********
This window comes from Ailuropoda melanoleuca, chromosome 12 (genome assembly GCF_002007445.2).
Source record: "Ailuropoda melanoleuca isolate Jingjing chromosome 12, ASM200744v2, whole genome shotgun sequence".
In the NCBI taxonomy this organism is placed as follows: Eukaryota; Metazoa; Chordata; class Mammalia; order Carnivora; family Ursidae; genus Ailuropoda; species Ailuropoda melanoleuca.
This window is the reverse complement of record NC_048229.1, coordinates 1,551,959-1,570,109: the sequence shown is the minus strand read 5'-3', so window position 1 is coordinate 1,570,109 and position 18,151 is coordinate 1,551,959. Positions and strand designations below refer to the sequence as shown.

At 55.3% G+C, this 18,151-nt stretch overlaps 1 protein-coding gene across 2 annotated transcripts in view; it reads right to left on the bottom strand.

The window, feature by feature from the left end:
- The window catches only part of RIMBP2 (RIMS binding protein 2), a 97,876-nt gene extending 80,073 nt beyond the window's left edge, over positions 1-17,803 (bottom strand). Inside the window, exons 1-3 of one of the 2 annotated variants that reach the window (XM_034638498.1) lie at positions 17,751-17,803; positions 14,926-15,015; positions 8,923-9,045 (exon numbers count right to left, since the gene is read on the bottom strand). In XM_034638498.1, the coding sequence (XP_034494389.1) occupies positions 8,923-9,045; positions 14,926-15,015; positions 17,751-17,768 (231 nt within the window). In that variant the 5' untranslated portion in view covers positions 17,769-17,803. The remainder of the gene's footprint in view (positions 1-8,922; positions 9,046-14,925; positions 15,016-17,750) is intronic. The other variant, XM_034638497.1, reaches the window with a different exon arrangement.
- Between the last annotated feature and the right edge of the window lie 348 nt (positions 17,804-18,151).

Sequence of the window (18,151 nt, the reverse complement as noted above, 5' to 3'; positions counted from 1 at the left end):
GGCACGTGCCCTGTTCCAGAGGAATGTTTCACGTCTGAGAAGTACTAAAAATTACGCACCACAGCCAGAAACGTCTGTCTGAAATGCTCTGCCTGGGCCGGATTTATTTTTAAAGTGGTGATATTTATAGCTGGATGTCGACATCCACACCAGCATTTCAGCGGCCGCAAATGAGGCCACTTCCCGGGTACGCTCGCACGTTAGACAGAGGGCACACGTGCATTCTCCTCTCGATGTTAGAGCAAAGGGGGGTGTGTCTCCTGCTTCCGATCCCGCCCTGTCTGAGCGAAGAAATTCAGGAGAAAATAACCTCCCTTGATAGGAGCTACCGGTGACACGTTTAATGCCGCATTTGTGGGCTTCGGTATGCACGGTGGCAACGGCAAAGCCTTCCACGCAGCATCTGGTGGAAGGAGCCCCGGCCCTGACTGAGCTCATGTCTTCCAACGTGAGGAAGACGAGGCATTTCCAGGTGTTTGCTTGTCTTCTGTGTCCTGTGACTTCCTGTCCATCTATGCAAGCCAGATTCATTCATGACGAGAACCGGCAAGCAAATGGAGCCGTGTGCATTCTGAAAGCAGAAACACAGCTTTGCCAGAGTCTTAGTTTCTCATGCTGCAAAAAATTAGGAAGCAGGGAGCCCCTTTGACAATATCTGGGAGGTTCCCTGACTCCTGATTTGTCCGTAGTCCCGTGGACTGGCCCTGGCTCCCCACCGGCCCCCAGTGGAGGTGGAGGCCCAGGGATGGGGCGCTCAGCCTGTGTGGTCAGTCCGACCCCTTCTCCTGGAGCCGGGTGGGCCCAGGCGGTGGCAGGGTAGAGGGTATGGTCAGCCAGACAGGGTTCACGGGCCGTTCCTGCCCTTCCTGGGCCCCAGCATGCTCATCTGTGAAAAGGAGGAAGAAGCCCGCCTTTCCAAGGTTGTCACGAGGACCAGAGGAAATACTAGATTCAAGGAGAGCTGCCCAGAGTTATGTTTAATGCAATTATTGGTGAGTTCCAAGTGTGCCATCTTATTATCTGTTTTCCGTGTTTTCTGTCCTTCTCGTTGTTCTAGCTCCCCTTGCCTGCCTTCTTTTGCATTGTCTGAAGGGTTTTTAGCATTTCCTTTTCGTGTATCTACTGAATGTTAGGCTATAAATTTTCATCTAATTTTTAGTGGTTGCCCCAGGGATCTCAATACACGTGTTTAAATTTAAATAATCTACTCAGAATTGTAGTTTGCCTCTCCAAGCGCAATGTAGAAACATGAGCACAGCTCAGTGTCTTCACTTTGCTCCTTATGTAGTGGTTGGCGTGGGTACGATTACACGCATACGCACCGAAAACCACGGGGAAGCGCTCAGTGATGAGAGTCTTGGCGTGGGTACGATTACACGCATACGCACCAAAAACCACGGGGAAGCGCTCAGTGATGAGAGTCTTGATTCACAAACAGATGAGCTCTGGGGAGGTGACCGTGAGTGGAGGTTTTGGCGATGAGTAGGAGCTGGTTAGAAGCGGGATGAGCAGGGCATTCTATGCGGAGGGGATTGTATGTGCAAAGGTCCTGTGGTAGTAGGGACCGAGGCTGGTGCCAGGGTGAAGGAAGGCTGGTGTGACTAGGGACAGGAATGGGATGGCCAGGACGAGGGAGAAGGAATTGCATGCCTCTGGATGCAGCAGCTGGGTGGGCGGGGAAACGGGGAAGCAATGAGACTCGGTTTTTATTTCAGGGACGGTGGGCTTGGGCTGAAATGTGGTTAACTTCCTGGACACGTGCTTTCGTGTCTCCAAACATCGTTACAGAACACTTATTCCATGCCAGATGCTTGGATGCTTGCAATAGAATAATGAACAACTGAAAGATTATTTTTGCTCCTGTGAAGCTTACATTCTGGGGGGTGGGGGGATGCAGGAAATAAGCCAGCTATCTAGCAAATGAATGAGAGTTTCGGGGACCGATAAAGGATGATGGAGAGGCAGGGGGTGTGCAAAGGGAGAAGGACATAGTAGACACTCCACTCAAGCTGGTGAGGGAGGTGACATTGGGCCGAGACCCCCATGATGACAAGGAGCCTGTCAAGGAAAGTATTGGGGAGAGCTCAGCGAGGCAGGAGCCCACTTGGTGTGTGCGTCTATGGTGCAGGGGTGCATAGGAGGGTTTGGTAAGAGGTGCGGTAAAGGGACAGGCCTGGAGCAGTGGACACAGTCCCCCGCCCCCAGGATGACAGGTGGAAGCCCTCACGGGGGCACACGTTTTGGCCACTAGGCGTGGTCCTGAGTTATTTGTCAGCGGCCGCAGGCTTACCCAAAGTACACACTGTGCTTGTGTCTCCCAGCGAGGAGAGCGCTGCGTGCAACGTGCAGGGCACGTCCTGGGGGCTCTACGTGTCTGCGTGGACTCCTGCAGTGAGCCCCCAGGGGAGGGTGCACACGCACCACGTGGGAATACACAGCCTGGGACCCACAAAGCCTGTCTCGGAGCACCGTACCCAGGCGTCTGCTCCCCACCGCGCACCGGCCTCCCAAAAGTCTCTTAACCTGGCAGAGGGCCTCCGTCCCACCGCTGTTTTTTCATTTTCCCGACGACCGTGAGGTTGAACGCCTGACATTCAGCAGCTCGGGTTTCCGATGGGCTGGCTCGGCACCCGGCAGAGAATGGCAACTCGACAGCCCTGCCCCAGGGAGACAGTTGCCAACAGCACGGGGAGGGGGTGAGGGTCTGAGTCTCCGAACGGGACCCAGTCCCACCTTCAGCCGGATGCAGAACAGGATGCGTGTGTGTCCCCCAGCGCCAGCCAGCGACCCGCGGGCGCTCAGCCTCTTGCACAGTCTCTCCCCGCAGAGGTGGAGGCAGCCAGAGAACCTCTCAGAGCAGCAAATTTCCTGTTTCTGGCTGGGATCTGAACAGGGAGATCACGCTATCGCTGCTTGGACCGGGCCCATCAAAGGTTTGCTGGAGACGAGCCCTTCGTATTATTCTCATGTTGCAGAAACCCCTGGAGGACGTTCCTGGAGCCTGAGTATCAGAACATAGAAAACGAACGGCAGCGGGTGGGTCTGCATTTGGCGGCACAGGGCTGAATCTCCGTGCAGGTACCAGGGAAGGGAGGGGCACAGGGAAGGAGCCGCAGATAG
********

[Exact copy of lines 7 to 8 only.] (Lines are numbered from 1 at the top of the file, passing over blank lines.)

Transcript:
- The window catches only part of RIMBP2 (RIMS binding protein 2), a 97,876-nt gene extending 80,073 nt beyond the window's left edge, over positions 1-17,803 (bottom strand). Inside the window, exons 1-3 of one of the 2 annotated variants that reach the window (XM_034638498.1) lie at positions 17,751-17,803; positions 14,926-15,015; positions 8,923-9,045 (exon numbers count right to left, since the gene is read on the bottom strand). In XM_034638498.1, the coding sequence (XP_034494389.1) occupies positions 8,923-9,045; positions 14,926-15,015; positions 17,751-17,768 (231 nt within the window). In that variant the 5' untranslated portion in view covers positions 17,769-17,803. The remainder of the gene's footprint in view (positions 1-8,922; positions 9,046-14,925; positions 15,016-17,750) is intronic. The other variant, XM_034638497.1, reaches the window with a different exon arrangement.
- Between the last annotated feature and the right edge of the window lie 348 nt (positions 17,804-18,151).